Holy Synod of Milan

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The Holy Synod of Milan originated as a diocese for Western Europe of an Old Calendarist Greek Orthodox Church (see also Florinites). The full name of this jurisdiction is the Autonomous Orthodox Metropolia of Milan, Western Europe and the Americas.


The diocese was granted a tomos of autonomy in 1984 from Archbishop Auxentios in order to pursue missionary work among the non-Orthodox people of the West. The title of the Synod at this time was the Metropolia of Western Europe. After the transference of its first Chief Hierarch, Metropolitan Gabriel of Portugal, to the autocephalous Church of Poland, Bishop Evloghios of Milan was chosen as second Chief Hierarch and elevated to the rank of metropolitan.

Today Metropolitan Evloghios remains at the helm of the Holy Synod of bishops of the Church of Milan, which comprises eight dioceses, five in Europe and three in America, as well as missionary deaneries in England, France and South Africa.

As of 2008, the current makeup of the Synod is as follows.

In Europe: Metropolitan EVLOGHIOS of Milan, First Hierarch Archbishop LUCA of Torcello Archbishop ONUPHRIUS of Bergamo (Titular; the Archbishop is the Representative to Eastern Europe for the Synod) Bishop ABBONDIO of Como Bishop PABLO of Italica, bishop for Spain and Portugal Bishop BORIS of Germany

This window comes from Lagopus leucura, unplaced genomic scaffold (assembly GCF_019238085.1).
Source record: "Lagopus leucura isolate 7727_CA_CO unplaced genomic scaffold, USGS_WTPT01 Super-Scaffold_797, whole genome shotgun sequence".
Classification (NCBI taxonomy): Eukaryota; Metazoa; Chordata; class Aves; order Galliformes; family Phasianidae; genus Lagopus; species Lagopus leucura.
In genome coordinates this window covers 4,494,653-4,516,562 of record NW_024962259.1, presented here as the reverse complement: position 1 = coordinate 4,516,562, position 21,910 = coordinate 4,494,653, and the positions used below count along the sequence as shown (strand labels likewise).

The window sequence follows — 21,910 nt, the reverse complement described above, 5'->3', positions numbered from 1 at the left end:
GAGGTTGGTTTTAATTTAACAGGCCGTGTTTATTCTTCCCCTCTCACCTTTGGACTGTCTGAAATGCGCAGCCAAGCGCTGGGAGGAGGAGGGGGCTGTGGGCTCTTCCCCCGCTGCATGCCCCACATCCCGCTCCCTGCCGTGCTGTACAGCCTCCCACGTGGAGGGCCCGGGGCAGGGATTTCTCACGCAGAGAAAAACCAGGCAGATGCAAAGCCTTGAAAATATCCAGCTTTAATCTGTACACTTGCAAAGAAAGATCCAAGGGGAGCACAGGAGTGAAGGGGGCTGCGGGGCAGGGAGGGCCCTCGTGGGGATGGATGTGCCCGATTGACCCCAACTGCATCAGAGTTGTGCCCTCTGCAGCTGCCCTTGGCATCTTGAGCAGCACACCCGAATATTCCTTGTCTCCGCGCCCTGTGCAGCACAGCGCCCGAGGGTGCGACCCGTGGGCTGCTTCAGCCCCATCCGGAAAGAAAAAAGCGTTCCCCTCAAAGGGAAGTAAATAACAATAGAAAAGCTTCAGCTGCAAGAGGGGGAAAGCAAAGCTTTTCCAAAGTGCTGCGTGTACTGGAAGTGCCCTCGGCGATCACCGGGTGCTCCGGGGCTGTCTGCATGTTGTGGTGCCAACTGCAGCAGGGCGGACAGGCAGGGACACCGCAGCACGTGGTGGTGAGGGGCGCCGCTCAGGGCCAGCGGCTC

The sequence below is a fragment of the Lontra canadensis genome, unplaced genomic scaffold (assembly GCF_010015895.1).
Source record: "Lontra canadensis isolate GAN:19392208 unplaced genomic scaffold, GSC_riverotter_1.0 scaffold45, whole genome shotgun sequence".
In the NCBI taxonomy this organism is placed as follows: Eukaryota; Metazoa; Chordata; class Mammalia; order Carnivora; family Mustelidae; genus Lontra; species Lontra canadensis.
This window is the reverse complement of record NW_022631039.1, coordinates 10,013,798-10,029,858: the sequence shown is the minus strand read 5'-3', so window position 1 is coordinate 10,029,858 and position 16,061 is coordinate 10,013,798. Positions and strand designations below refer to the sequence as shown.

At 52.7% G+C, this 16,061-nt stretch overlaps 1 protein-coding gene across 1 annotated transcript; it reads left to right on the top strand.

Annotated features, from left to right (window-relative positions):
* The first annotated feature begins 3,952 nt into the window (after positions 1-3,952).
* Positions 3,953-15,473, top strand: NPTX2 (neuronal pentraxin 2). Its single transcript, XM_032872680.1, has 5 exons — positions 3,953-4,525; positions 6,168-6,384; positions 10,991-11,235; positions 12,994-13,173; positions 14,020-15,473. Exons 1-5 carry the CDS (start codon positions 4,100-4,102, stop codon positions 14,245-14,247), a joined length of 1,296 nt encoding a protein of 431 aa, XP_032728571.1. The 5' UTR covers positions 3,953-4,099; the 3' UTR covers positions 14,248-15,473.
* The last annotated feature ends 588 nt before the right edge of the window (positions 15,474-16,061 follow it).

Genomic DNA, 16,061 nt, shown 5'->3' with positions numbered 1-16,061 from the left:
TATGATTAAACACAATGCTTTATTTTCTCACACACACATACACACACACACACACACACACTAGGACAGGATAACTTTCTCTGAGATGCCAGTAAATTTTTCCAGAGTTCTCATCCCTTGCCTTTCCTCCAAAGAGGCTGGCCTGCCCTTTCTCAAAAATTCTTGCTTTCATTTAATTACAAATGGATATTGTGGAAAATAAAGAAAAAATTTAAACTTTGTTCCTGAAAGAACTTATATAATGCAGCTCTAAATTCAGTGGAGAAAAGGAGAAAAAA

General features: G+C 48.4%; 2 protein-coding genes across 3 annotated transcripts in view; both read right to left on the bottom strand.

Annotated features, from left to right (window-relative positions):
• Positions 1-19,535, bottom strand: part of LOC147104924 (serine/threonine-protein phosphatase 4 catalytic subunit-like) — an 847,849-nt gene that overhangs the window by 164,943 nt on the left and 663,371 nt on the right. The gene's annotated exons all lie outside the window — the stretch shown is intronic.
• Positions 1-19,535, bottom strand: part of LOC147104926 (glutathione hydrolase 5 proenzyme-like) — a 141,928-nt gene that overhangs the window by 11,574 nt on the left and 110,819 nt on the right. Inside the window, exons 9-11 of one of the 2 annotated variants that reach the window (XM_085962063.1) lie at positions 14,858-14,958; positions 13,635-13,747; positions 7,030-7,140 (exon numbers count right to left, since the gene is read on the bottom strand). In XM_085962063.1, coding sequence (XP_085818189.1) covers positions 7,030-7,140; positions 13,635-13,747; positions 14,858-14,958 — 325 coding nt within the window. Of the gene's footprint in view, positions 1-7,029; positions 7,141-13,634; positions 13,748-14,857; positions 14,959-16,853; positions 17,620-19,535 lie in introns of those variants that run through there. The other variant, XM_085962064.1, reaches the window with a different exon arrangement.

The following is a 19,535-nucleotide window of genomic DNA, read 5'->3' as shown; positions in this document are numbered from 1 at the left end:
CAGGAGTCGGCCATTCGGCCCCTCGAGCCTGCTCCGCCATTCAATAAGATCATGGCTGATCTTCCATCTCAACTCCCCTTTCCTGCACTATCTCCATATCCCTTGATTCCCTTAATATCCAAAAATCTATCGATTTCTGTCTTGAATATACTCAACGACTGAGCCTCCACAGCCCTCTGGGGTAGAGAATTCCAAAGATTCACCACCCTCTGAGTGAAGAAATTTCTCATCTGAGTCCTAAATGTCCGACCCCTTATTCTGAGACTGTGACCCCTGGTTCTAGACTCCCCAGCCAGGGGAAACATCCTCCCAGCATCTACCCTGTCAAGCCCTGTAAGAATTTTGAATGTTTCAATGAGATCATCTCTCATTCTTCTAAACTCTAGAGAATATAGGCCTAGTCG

In America: Archbishop HILARION of Austin Archbishop JOHN of New York and New Jersey Bishop PAVLOS of Maspeth

The Milan Synod uses the Julian calendar exclusively, and "firmly resists the heresies of false ecumenism and trans-religious syncretism."[1]

Since 1997 the Milan Synod includes a number of Western Rite communities, mainly in the United States, who worship according to pre-schismatic (historically Orthodox) liturgical traditions with the support of the Metropolitan and of the Holy Synod of Bishops. The principal rite of the Synod of Milan is the Byzantine Rite of the Orthodox Church, celebrated most commonly in the Slavic style but in some parishes in the Greek style.

Ecclesiastical status

As with almost all of the Old Calendarist jurisdictions, the Milan Synod is not currently in communion with the mainstream Orthodox churches.

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